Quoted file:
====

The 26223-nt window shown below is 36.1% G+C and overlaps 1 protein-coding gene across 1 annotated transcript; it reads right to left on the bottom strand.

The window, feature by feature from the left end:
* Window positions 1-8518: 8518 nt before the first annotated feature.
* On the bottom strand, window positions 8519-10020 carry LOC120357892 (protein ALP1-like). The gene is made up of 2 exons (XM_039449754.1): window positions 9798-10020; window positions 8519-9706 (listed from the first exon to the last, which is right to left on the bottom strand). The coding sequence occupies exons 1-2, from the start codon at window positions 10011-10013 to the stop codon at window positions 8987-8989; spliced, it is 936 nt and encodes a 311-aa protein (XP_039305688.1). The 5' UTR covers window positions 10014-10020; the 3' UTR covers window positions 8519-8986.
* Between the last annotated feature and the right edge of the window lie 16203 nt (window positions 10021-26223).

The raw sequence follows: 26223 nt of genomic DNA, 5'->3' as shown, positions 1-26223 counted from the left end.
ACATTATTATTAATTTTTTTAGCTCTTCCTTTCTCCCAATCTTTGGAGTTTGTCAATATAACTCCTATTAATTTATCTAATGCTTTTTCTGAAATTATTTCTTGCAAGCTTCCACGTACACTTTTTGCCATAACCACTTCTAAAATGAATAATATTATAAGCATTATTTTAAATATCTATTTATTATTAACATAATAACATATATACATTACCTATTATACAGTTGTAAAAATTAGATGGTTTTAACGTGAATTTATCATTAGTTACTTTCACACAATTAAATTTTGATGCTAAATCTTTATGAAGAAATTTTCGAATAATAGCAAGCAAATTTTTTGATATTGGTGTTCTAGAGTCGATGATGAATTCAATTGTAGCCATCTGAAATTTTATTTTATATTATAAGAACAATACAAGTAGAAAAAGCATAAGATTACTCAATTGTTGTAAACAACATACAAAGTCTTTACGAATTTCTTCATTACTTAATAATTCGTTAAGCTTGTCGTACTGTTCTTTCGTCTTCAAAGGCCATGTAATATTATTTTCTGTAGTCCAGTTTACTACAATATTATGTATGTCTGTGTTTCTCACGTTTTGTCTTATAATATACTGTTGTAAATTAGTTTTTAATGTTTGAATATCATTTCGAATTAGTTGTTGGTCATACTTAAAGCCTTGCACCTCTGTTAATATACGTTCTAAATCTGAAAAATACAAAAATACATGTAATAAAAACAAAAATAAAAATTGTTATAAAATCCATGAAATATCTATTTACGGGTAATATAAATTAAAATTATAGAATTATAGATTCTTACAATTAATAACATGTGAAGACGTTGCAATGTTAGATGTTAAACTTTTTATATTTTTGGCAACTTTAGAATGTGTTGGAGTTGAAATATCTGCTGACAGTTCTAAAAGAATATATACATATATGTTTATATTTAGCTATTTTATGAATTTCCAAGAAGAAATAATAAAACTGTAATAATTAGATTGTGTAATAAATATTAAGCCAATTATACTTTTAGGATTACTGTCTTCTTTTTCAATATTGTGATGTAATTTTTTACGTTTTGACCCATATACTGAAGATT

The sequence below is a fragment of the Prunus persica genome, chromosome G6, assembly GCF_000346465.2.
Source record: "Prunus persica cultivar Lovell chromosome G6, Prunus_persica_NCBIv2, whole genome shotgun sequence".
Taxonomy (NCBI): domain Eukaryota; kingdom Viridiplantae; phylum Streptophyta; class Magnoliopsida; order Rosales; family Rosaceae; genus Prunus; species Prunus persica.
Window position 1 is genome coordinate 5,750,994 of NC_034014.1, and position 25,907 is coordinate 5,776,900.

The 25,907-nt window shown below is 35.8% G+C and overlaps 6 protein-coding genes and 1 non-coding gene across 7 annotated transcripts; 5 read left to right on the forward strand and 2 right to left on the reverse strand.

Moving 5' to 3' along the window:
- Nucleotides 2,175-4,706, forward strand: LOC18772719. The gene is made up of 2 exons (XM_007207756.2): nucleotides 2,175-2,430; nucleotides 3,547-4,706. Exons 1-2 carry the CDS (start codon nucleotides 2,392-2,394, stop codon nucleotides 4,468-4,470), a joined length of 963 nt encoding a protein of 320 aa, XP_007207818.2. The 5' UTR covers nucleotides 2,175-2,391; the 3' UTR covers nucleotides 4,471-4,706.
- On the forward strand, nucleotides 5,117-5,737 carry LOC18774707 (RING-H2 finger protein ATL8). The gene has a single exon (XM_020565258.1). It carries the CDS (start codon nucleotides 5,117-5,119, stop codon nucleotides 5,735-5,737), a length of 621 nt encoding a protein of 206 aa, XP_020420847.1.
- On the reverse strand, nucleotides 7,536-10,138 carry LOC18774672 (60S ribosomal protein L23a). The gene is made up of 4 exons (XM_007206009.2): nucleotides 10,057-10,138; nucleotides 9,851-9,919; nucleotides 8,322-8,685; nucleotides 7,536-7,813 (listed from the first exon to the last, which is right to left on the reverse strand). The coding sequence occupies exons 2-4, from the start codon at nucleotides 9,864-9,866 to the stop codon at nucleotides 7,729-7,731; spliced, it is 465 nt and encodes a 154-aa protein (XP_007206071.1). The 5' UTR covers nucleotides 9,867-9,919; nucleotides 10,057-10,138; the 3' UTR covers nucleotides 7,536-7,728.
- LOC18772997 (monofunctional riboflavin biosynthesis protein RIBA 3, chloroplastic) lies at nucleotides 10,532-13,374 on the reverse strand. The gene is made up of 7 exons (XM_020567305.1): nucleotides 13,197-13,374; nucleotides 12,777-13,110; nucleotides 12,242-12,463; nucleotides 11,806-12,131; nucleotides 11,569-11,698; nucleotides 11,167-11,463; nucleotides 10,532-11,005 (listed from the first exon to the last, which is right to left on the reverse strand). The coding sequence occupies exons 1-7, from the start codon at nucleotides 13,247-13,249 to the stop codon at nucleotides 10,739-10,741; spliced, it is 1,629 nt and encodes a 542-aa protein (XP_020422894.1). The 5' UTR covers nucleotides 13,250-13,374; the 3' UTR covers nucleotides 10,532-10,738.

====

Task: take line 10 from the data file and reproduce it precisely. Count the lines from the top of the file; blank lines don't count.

Taxonomy (NCBI): domain Eukaryota; kingdom Viridiplantae; phylum Streptophyta; class Magnoliopsida; order Rosales; family Rosaceae; genus Prunus; species Prunus persica.